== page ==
An effective laser scanner should have an accuracy of at least 1/16” at 1000 feet.
A laser scanner cannot scan in the rain or fog due to droplets in the air that will interfere with the laser and affect the results. The laser scanner can scan in a breeze and low winds, but if the wind is heavy enough to move the laser scanner, the movement will affect the data.
An effective laser scanner should have a range of at least 1000 feet. However, line of sight is important. If an object is blocked, the laser scanner will not pick up the image.
Slips, trips, and falls from the scanning equipment and wires are safety concerns that are commonly associated with the laser scanning process. Also, the laser scanner is not intrinsically safe; therefore, any flash or explosion concerns should be addressed.
Single-beam hydrographic surveys are good for shallow to mid-water depths. Multibeam hydrographic surveys are good for mid to deep-water depths. A multibeam hydrographic survey can serve two purposes: berth clearance and condition surveys.
Most dock facilities, both public and private, have requirements for periodic hydrographic surveys. The frequency of these scans can be dictated by the owner of the facility or federal, state, or municipal agencies. In the absence of these requirements, it is advisable to check the depth of your dock using single or multibeam scanning sonar once every 1-3 years depending on the silting conditions at your site.
Most dock facilities, both public and private, have requirements for periodic underwater scans to check for obstructions. The frequency of these scans can be dictated by the owner of the facility or federal, state, or municipal agencies. In the absence of these requirements, it is advisable to check the depth of your dock using scanning sonar once every 1-3 years.
Most dock facilities, both public and private, have requirements for periodic dive inspections to check the underwater condition of your berth structures. The frequency of these inspections can be dictated by the owner of the facility or federal, state, or municipal agencies. In the absence of these requirements, it is advisable to perform dive inspections using certified hard-hat divers once every 1-3 years.
Single beam surveys are adequate for your required periodic dredge depth soundings. However, for a more complete picture of the topography of the floor of your berthing area, consider using a multibeam survey.
Due to the nature of the sonar cone produced by a multibeam scan, these scans only begin to offer data that is superior to a single beam scan in water depths over 15ft.
There are many FAA restrictions on UAV flights; however, the most relevant restriction has to do with the fight proximity to an airport.
Typically, wind is not a major concern for UAV flights and surveys. Reflecting sunlight and rain have a much more detrimental effect on UAV flights and survey data.
Due to battery life, it is recommended that all UAV flights and surveys stay within a one (1) mile radius of the UAV operator.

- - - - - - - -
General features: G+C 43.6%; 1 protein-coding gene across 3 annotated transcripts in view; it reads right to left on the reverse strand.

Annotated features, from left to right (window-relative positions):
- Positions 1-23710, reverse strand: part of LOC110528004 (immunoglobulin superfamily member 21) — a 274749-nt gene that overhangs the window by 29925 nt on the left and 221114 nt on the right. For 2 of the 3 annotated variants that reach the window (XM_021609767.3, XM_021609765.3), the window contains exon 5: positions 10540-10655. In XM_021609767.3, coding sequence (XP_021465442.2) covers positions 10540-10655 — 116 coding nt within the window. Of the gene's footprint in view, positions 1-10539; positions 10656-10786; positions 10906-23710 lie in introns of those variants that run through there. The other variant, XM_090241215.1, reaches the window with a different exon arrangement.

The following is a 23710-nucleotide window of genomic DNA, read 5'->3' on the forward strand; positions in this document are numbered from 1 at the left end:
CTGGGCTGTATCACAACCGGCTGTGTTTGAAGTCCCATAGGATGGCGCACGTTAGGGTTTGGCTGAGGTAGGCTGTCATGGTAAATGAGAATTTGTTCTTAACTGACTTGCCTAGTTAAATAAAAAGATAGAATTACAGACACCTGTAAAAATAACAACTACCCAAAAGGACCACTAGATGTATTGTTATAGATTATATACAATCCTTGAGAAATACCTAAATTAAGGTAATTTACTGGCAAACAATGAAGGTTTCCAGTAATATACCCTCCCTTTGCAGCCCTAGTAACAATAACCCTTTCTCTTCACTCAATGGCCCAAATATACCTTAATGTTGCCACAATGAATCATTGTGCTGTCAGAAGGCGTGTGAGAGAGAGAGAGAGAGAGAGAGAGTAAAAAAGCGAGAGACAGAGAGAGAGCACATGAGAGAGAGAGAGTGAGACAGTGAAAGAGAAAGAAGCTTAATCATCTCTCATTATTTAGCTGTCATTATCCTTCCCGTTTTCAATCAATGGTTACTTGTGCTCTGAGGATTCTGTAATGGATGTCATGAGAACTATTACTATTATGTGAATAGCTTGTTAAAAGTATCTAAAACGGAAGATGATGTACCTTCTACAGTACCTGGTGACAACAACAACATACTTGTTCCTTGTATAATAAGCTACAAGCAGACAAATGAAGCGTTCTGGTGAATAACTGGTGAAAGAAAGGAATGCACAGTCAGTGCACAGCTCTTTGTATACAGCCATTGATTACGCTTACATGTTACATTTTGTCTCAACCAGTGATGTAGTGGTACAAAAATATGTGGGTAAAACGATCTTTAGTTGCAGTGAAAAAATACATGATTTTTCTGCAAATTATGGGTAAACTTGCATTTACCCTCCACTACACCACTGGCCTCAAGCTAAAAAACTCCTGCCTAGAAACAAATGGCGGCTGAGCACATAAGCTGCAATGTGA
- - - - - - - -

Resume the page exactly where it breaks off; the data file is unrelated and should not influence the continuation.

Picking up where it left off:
A certified commercial hardhat diver or dive refers to dive equipment, dive training, and dive procedures that are compliant with standards set by a reputable professional diving association like ADCI (Association of Diving Contractors International).
Most industrial and commercial marine facilities require that those conducting dive operations on their property be certified hardhat divers from an agency like ADCI (Association of Diving Contractors International).
The ASCE (American Society of Civil Engineers) Waterfront Facilities and Inspection Manual No. 130 provides industry-accepted requirements for dive inspections and dive inspection reports.
To conduct a proper ASCE-approved dive inspection, the team usually includes 3-5 certified hardhat divers, a dive supervisor that is a professional engineer, a properly-equipped dive vessel, and a surface-supplied air delivery system.
Divers use underwater cameras to document the inspection process. Ultrasonic Thickness (UT) Instruments are used to measure thickness of steel structures.
Dredging, disturbance of wetlands, waterfront development, pile driving, dock construction, bulkhead installation or repair, shoreline stabilization, outfalls installation, discharge operations, water intake systems installation, placement of fill in any body of water, and similar activities will probably require some level of permitting.
The time it takes to secure a permit when doing in-water construction on a navigable waterway depends on the nature of the work and the location of the project, but as a general rule you should allot 6-9 months for the drafting and securing of local, state, and federal permits.
There are ways to fast track the permitting process. Hiring an environmental and permitting specialist, with an expertise in the permitting process and good relationships with the permitting agencies, will ensure the highest chances that the permitting process will take as little time as possible.
For permitting purposes, “In-water work” means any work that takes place below the mean high-water line. In many cases, activities conducted over water would also require a permit.
Most permits require a conceptual design to be submitted with the permit application. Therefore, a permitting consultant should be brought in during or before the conceptual design phase.
Federal, state, and municipal permitting agencies require the creation, restoration, or preservation of wetlands to compensate for the loss of wetlands due to commercial operations and construction.
Federal law requires mitigation for permanent placement of fill within wetlands or the removal of wetlands to create open water. An experienced environmental consultant can help you navigate all wetland mitigation requirements dictated by local, state, and federal laws or ordinances.